You can check on the status of stuff:

# Check on the erigon service:
supervisorctl status erigon
tail -f /var/log/supervisor/erigon.err.log

# Check on the lighthouse status:
supervisorctl status lighthouse
tail -f /var/log/supervisor/lighthouse.err.log

If for some reason the services don’t start it’s probably a typo in your supervisor config files /etc/supervisor/conf.d/erigon.conf or /etc/supervisor/conf.d/lighthouse.conf

Once you make whatever changes you need to make to the config you reload it with this:

supervisorctl update

Updating Your Node

Updating Erigon is fairly straight forward, we simply pull the latest changes from github, run make, and restart our services.

cd /opt/github/erigon/
git fetch --all
git checkout <new release tag>
make
supervisorctl stop erigon
cp -r ./build/bin /opt/erigon/
supervisorctl start erigon

Lighthouse is even easier…just run the install commands again with a new version

cd /opt/lighthouse

RELEASE=<new release tag>
DOWNLOADURL="https://github.com/sigp/lighthouse/releases/download/${RELEASE}/lighthouse-${RELEASE}-x86_64-unknown-linux-gnu.tar.gz"

wget -q --show-progress -O ./lighthouse.tar.gz ${DOWNLOADURL}
tar -xzf lighthouse.tar.gz -C ./bin/
Published inTech

7 Comments

  1. Birdman Birdman

    After following the above instructions (thanks for this blog post), I got the following error (‘EROR’):
    [EROR] [12-07|12:02:36.479] Erigon startup err=”could not create listener: listen tcp 127.0.0.1:9090: bind: address already in use, addr=localhost:9090″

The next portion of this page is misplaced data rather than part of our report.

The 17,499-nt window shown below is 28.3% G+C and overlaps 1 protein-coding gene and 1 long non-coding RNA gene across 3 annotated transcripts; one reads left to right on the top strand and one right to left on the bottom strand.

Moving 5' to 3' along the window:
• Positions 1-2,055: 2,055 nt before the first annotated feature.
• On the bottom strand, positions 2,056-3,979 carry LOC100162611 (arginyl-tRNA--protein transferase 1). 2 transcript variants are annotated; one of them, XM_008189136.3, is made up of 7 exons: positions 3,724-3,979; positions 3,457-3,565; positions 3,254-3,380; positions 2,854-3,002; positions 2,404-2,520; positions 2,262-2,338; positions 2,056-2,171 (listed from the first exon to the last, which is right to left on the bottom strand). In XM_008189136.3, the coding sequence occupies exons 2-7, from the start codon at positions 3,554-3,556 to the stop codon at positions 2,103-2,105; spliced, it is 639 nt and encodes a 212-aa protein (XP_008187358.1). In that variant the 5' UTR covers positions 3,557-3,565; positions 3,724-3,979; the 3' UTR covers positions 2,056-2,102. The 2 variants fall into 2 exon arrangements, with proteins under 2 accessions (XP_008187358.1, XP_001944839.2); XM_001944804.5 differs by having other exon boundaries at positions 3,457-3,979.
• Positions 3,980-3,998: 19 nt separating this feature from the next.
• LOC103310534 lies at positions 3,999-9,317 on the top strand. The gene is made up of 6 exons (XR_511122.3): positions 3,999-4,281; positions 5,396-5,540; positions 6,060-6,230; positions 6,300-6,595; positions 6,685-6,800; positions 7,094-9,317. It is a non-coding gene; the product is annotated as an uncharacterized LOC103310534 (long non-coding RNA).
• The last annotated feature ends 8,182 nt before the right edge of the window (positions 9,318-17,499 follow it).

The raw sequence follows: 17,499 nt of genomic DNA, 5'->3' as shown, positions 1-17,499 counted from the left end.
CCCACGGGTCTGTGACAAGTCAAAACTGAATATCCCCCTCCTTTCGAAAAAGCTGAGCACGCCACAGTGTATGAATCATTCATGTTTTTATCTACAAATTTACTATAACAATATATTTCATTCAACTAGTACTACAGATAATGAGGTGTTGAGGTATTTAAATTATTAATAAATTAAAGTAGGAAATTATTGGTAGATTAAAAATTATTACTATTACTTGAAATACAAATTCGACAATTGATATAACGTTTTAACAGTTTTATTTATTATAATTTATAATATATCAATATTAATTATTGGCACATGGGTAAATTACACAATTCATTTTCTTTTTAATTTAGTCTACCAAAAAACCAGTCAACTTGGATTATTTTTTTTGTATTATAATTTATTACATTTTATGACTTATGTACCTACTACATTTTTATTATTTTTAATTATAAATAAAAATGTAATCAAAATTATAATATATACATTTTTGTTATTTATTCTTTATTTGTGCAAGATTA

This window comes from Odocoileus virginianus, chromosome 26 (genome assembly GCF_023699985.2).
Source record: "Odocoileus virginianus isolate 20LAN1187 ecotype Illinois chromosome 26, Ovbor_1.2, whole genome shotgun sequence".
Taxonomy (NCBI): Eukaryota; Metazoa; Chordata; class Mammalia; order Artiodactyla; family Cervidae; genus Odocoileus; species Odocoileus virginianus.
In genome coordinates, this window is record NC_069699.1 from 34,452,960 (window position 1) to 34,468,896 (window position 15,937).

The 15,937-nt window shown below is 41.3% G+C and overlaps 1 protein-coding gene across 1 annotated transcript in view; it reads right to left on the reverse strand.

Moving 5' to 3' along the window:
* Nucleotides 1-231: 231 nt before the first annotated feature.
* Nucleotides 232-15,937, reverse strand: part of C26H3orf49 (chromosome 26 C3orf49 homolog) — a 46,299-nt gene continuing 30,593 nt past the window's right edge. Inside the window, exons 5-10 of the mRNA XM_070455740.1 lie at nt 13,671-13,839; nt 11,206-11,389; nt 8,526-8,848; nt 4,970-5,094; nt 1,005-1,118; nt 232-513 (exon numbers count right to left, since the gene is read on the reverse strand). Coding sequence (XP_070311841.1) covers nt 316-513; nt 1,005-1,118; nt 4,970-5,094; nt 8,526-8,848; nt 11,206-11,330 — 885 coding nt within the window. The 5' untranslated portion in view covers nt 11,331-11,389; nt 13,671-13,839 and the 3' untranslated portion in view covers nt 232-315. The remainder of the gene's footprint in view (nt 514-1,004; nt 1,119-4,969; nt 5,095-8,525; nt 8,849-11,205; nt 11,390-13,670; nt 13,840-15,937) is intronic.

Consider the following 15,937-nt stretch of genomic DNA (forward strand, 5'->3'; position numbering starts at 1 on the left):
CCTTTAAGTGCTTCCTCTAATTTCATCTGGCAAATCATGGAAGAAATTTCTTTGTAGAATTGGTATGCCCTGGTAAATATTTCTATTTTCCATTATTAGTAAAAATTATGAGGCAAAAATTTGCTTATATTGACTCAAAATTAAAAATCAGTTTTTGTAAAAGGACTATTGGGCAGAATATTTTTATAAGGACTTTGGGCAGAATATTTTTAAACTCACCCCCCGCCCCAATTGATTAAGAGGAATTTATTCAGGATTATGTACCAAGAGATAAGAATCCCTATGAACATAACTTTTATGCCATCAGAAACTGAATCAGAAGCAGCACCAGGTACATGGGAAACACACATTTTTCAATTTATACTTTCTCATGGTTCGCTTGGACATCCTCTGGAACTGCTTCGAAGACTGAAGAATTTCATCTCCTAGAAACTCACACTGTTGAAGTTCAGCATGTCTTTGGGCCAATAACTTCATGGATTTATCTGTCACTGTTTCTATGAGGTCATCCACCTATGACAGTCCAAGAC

It seemed it was conflicting with Prometheus, also on port 9091. I changed ‘–private.api.addr’ in both config files to port 9091 and that seems to enable creating the listener.

  2. Shatz Shatz

    Great tutorial… Although when you run “supervisorctl status erigon” you get
    “erigon FATAL Exited too quickly (process log may have details)” Log reports “bash: /opt/erigon/build/bin/erigon: No such file or directory” and it does exit.

    Can’t figure out the issue.

    • Error says: `/opt/erigon/build/bin/erigon` can’t be found, figure out why it can’t find the binary, you probably missed a step.

      • luominx luominx

        The problem seems to be in the line: cp -r ./build/bin /opt/erigon/

        It creates a copy of the binaries to /opt/erigon/bin and not /opt/erigon/build/bin as it is later required in the start configuration files for the supervisor.

        I changed the path in both configruation files to /opt/erigon/bin/erigon and /opt/erigon/bin/rpcdaemon.
        Now it works.